Posted in Minnesota, Senate, Supreme Court | 4 Comments »

Elections Have Consequences

Posted by Phoenix Woman on June 30, 2009

In 2000, Ralph Nader — who wanted Bush to win — took just enough votes from Al Gore, especially in Florida, to allow George Bush to steal the election. That allowed Bush to pick two archconservative judges, John Roberts and Samuel Alito, to fill the US Supreme Court vacancies left by Rehnquist and O’Connor. — and to shove this insult to civil rights and to Sonia Sotomayor, their decision on the Ricci suit, down our collective throats.

Imagine if Al Gore had been able to fill those slots instead. Ricci would have been 6-3 in favor of the black firefighters, instead of 5-4 against — and John Paul Stevens or Ruth Bader Ginsburg (or maybe even Sonia Sotomayor) would have written the majority opinion.
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Added by Charles, 7/1. A letter from 2004, with emphasis added:

An Open Letter to Ralph Nader Voters

Dear Voters,

Many of us – former Nader’s Raiders and leaders of his organizations – voted for Ralph Nader in 2000. Many did not.

This November, none of us will vote for Ralph. We believe there is nothing more important than defeating George W. Bush.

Ralph argues that he is creating an independent political voice. In 2000, when he ran as the Green Party candidate, that may have been true.

In 2004, as the candidate of the increasingly reactionary, anti-immigrant Reform Party, and the recipient of financial and political support from right-wing funders and operatives, it is not credible. Unfortunately, Ralph is party to a disingenuous effort to split the progressive vote in key states.
With the major party candidates in a dead heat, Nader is poised to tip the election to Bush – again.

We do not agree with Ralph that there is little difference between the Republicans and the Democrats. We know that the country cannot afford another four years of Republicans controlling the White House, both chambers of Congress, the Supreme Court and the entire federal Judiciary. The price of a protest vote is too high for families who live from paycheck to paycheck, for those concerned about the realities of war, for those who lack decent jobs and access to health care, and for the environment.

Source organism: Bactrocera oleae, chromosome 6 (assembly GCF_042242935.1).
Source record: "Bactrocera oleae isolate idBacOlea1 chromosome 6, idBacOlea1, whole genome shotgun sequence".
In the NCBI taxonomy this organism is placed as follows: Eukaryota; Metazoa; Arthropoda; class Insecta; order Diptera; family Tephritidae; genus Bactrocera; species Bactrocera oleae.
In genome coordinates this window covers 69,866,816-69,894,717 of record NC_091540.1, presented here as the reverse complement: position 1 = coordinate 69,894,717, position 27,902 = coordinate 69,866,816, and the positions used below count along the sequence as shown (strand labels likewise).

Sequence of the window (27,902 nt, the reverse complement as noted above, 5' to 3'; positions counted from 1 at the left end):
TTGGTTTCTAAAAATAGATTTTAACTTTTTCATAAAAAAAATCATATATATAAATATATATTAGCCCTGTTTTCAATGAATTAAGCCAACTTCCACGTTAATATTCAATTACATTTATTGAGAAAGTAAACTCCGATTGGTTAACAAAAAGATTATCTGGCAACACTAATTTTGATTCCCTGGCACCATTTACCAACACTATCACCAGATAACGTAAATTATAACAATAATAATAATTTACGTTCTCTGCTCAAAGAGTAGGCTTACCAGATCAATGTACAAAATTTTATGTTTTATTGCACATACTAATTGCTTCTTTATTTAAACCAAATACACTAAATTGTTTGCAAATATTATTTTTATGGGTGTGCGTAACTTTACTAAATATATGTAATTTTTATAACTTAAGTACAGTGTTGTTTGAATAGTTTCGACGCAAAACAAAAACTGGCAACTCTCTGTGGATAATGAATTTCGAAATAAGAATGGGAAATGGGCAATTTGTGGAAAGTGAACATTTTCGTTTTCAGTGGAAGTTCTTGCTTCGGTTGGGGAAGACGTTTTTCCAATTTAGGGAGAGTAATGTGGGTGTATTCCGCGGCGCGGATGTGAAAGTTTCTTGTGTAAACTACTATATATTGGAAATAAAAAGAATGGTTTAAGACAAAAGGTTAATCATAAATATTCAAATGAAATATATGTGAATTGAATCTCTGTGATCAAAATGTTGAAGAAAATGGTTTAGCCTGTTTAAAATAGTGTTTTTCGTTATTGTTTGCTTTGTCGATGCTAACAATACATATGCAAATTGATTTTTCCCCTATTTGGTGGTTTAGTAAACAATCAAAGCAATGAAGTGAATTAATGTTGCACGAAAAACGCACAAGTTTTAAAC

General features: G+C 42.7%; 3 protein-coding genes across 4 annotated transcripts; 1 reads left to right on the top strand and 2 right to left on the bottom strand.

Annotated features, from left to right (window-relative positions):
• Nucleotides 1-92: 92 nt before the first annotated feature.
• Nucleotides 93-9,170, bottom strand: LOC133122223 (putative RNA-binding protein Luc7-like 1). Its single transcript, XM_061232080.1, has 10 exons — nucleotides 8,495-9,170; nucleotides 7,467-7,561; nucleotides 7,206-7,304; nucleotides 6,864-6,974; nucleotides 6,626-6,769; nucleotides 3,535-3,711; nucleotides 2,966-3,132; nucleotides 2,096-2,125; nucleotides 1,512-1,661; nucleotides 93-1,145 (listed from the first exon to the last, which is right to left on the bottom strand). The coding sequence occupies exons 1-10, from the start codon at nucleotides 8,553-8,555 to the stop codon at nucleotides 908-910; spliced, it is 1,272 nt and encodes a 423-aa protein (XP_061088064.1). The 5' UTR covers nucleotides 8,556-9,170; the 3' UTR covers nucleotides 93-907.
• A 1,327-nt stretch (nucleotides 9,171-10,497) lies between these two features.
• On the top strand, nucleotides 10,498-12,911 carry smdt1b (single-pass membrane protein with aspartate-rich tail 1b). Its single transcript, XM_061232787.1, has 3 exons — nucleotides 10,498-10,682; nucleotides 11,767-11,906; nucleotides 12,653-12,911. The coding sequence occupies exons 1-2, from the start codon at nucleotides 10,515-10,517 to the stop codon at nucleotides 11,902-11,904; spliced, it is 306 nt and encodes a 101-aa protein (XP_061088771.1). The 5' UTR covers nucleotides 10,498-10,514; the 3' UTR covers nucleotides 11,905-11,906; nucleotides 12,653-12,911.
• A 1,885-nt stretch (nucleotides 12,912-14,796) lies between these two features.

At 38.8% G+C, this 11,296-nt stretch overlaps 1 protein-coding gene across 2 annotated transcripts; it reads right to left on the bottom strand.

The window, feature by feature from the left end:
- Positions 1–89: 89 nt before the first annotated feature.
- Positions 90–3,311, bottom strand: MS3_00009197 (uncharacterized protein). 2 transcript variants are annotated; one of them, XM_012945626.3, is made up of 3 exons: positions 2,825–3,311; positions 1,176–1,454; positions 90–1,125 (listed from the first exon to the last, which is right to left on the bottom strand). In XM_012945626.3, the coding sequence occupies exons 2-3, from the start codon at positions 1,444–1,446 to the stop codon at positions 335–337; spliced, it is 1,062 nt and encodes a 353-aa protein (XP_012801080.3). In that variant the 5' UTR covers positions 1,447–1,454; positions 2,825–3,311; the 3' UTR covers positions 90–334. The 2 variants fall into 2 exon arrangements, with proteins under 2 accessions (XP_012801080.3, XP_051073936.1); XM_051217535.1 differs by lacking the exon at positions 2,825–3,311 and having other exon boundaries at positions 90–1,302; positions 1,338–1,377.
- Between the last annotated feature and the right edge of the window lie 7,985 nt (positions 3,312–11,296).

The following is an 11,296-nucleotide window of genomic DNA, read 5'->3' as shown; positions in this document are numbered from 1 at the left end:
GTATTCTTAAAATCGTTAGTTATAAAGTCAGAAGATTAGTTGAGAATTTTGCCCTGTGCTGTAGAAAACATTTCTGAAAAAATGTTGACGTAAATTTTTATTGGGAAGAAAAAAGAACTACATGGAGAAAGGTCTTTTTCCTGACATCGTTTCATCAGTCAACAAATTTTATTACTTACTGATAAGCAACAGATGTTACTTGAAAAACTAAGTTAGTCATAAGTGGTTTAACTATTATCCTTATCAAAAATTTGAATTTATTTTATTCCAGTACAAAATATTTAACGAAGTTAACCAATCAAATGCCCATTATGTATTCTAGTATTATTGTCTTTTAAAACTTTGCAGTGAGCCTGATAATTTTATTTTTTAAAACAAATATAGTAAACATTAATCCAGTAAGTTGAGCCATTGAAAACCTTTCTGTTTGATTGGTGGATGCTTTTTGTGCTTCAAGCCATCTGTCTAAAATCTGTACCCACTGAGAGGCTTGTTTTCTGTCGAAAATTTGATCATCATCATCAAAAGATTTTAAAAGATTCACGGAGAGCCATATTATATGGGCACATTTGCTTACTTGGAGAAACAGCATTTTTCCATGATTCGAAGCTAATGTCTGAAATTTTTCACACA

While Ralph has pursued politically expedient alliances with the right wing, truly progressive leaders – from peace activists to unions to former Dean supporters – have made substantial progress organizing within the Democratic Party.

United, progressives can build a base for a transformed party funded by small donors, imbued with progressive values and energized by a vision of a democratic majority. Divided, we will give four more years to George W. Bush, Dick Cheney, Donald Rumsfeld, and John Ashcroft. The progressive vote can be the key to this election.

We know Ralph Nader better than anyone else. We were inspired to public service by his vision and his integrity. Now we are disappointed and saddened to see him embrace the support of reactionary forces who oppose everything we and Ralph have fought for and whose real agenda is to reelect George Bush.

Join us. Cast your vote for a progressive future and support John Kerry.

Nader’s Raiders,
Brian Ahlberg – MN PIRG
Judy Appelbaum – Public Citizen’s Congress Watch, Summers 1974, 75

Matt Baker – Organizing Director, NJPIRG 1992-98
Sheila Ballen – Executive Director, Pennsylvania PIRG
Samuel Boykin – Field Director, NJPIRG 2000-03

Michael Berg – Congress Project 1972
Robert Brandon – Director, Public Citizen’s Tax Reform Research Group 1972-77
Mike Calabrese – Former Director, Public Citizen’s Congress Watch 1980
Marc Caplan – Executive Director, CCAG 1974-80
Michael Caudell-Feagan – USPIRG 1985-86; Nat’l Assoc. for Pub Interest Law 1986-91
Nancy Chasen – Lobbyist, Public Citizen’s Congress Watch 1973-75

Sarah K. Chiles – Northeast regional coordinator, Americans against Political Corruption

Elizabeth Collaton – Research Director, Public Citizen’s Congress Watch 1985

Karen Croft – Staff, Center for the Study of Responsive Law1979-80
Gina Collins Cummings – Organizing Director, New Jersey PIRG, 1984 – 1994
Beth DeGrasse – Former Director, PIRG Voter Registration Campaigns

James Dickson – Director of Organizing, CCAG 1976-78
Angela Di Leo – Staff, Florida PIRG 1984 – 86
Kirsten Dunton – Organizing Director and Staff Attorney, State PIRGs 1989-2003

Joe Tom Easley – Center for the Study of Responsive Law, 1969-74

Larry Eason – Director, Training and Media Center, PIRG 2000-2001
Donna Edwards – Public Citizen’s Congress Watch 1990s

David Eppler – Staff Attorney, Public Citizen’s Congress Watch 1989-92
Sherry Ettleson – Staff Attorney, Public Citizen’s Congress Watch
Andrew Feinstein – Attorney, Public Citizen’s Congress Watch 1975-79
Curtis Fisher – Executive Director, New Jersey PIRG, 1996 – 2002
Mark Floegel – USPIRG; Public Citizen’s Congress Watch 1980s; VPIRG Communications Coordinator 2002-2004

Arthur L. Fox – Public Citizen’s Litigation Group 1972-90

Pamela Gilbert – USPIRG 1984-89; Staff Attorney, Public Citizen’s Congress Watch 1989-94

John Gilroy – Nader Difference in ’84 Campaign; Organizer, Citizen Utility Board 1985; ED, VTPIRG 1988-92

David Hamilton – National Field Director, USPIRG 1987-90; Energy Lobbyist, USPIRG 1990-92
Joan Holt – NY PIRG 1979-88